Tuesday, August 12, 2008

The Case for Byetta LAR (Part 2)

Amylin and Lilly have high hopes for Byetta LAR, a once-weekly formulation of the incretin mimetic exenatide. Analysts are (as they tend to be) of two minds, with opinion ranging from those who think LAR may fairly quickly become the dominant brand in the entire diabetes class to those who wonder whether it will even make it to market.

We will leave the debate over the commercial prospects to others. But we do think LAR looks to have a winning profile from the regulatory perspective.

That, to put it mildly, is counterintuitive. We just wrote that it is harder than ever to get new type 2 diabetes drugs on the market. And we’ve said previously that it is harder than ever to get line extensions to market. (Remember Cordaptive?) That sure doesn’t sound like a good prognosis for LAR.

But this may be a case where two wrongs do in fact make a right.

How so? Well, first, this is a circumstance where it definitely helps to be developing a line extension rather than a new molecule. Here is how Amylin CEO Dan Bradbury described the situation during Amylin’s second quarter conference call. “The FDA panel meeting really focused on cardiovascular risks associated with new chemical entities,” he said. “That is one of the major differences here.”

Indeed, the panel vote does imply that marketed antidiabetic products just got a little more valuable. In fact, one implication of the latest advisory committee vote is that the decision by FDA to leave Avandia on the market is an even bigger victory for GlaxoSmithKline than it appeared. (An advisory committee voted overwhelmingly last year to allow continued marketed of the drug. FDA’s internal Drug Safety Oversight Board agreed, but by a single vote. And ultimately the decision came down to CDER Director Janet Woodcock, who opted to allow continued marketing.)

Now, Avandia (like other marketed products) will be expected to generate outcomes evidence—but at least it can continue to generate revenues in the meantime. And the odds of another TZD coming into the market any time soon just when down. So maybe, just maybe, GSK will actually see sales of the franchise rebound a bit in the years remaining before patent expiry.

But Byetta LAR is not a case of asking FDA to approve a new agent to lower blood sugar, but rather a case of asking FDA to approve an improved version of an already marketed drug. And, in fact, of a drug that has an attractive cardiovascular risk profile, given Byetta’s effects on weight and lipid levels.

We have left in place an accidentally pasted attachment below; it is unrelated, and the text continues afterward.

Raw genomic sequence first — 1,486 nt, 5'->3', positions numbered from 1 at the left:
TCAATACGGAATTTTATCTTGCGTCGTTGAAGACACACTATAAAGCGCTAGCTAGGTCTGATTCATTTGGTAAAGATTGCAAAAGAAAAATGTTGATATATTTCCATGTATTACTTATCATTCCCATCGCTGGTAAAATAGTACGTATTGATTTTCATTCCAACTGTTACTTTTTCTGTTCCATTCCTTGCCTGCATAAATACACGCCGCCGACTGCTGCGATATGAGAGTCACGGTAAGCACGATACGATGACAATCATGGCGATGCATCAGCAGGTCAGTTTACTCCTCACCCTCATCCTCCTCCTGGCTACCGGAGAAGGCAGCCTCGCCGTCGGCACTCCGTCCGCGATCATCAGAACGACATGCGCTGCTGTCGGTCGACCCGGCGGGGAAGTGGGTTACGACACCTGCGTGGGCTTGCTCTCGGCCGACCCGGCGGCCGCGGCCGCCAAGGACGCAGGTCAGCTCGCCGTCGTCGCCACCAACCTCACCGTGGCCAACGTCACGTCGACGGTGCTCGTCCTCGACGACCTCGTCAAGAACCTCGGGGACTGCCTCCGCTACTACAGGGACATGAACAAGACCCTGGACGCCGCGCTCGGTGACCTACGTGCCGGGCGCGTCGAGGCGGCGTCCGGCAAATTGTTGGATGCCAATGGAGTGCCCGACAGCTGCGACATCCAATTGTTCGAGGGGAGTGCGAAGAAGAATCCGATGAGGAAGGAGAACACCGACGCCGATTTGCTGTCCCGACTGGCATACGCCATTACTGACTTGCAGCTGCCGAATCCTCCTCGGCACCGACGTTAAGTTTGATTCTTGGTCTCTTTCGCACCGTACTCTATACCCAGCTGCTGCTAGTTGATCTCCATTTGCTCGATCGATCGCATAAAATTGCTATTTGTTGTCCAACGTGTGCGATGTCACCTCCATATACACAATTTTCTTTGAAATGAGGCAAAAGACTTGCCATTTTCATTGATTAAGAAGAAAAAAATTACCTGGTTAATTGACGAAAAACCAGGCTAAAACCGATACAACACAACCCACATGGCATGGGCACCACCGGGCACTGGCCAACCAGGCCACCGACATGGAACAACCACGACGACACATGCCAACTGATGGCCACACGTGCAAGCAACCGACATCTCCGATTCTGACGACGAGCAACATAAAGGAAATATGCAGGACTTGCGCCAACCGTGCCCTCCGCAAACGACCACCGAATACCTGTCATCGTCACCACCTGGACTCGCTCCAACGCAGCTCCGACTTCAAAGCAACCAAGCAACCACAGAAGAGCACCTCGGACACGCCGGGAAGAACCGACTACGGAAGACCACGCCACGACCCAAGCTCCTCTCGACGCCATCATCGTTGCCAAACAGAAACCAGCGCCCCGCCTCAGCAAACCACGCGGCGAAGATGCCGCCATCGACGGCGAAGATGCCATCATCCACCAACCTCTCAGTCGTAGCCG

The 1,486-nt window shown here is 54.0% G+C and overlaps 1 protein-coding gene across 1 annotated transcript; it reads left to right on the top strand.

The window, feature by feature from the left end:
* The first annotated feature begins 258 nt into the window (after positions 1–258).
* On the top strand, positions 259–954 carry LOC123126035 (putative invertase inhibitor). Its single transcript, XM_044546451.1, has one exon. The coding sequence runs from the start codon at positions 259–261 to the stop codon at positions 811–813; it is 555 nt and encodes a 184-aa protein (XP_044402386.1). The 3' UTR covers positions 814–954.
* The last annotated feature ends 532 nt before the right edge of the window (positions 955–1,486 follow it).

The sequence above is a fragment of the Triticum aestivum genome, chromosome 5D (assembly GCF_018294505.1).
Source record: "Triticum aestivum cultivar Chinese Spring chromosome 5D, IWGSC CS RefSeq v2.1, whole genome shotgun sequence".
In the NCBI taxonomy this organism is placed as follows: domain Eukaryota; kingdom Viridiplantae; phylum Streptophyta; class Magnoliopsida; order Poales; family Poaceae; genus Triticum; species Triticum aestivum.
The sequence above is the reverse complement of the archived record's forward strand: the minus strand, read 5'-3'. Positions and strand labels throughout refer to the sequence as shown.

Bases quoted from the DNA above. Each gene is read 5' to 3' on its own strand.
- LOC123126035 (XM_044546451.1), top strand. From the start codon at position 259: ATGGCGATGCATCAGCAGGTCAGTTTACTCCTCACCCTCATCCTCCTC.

That alone, though, may not be good enough in the current regulatory climate. But here’s the kicker: FDA can use the LAR approval to ensure it gets the outcomes data to support its decision to approve Byetta in the first place. The agency, of course, already asks for that data routinely—but as everyone saw with Avandia, those post-marketing commitments are seldom sufficient to generate definitive conclusions about the kinds of questions the committee now wants answered.

FDA, though, has a new tool it can use going forward: mandatory post-marketing study requirements, complete with the ability to levy fines against manufacturers who fail to deliver data by an agreed upon time. As we’ve said before, this changes everything about Phase IV.

The new authority is much easier for the agency to apply prospectively, to newly approved drugs (or at least new applications for expanded uses, new labeling, etc.). The agency can (and in the case of type 2 diabetes, we bet it eventually will) go back and add post-marketing requirements to already marketed products, but that is a process that will take some time.

So, Lilly and Amylin have a two-fold case for Byetta LAR. It is an improvement over an already marketed drug (since, the companies say, it provides better glucose-lowering control and increased convenience)—and it also gives FDA the opportunity to finalize mandatory outcomes studies for exenatide sooner than it otherwise could.

And, as an added bonus, it fits perfectly with the companies’ commercial positioning of the product. Lilly and Amylin are already planning a large cardiovascular outcomes study based on extensive trials suggesting beneficial effects on surrogate endpoints. So it shouldn’t be hard for them to commit to FDA to do such a study as a condition for approval.

All of which means Byetta LAR may turn out to be the right product for the current regulatory climate.

Of course, if the commercial product isn’t the same as the one used in clinical trials, all bets are off…

1 comment:

Anonymous said...

I think I pretty much understand what's being said here. Has anyone tried homeopathic HGH oral sprays?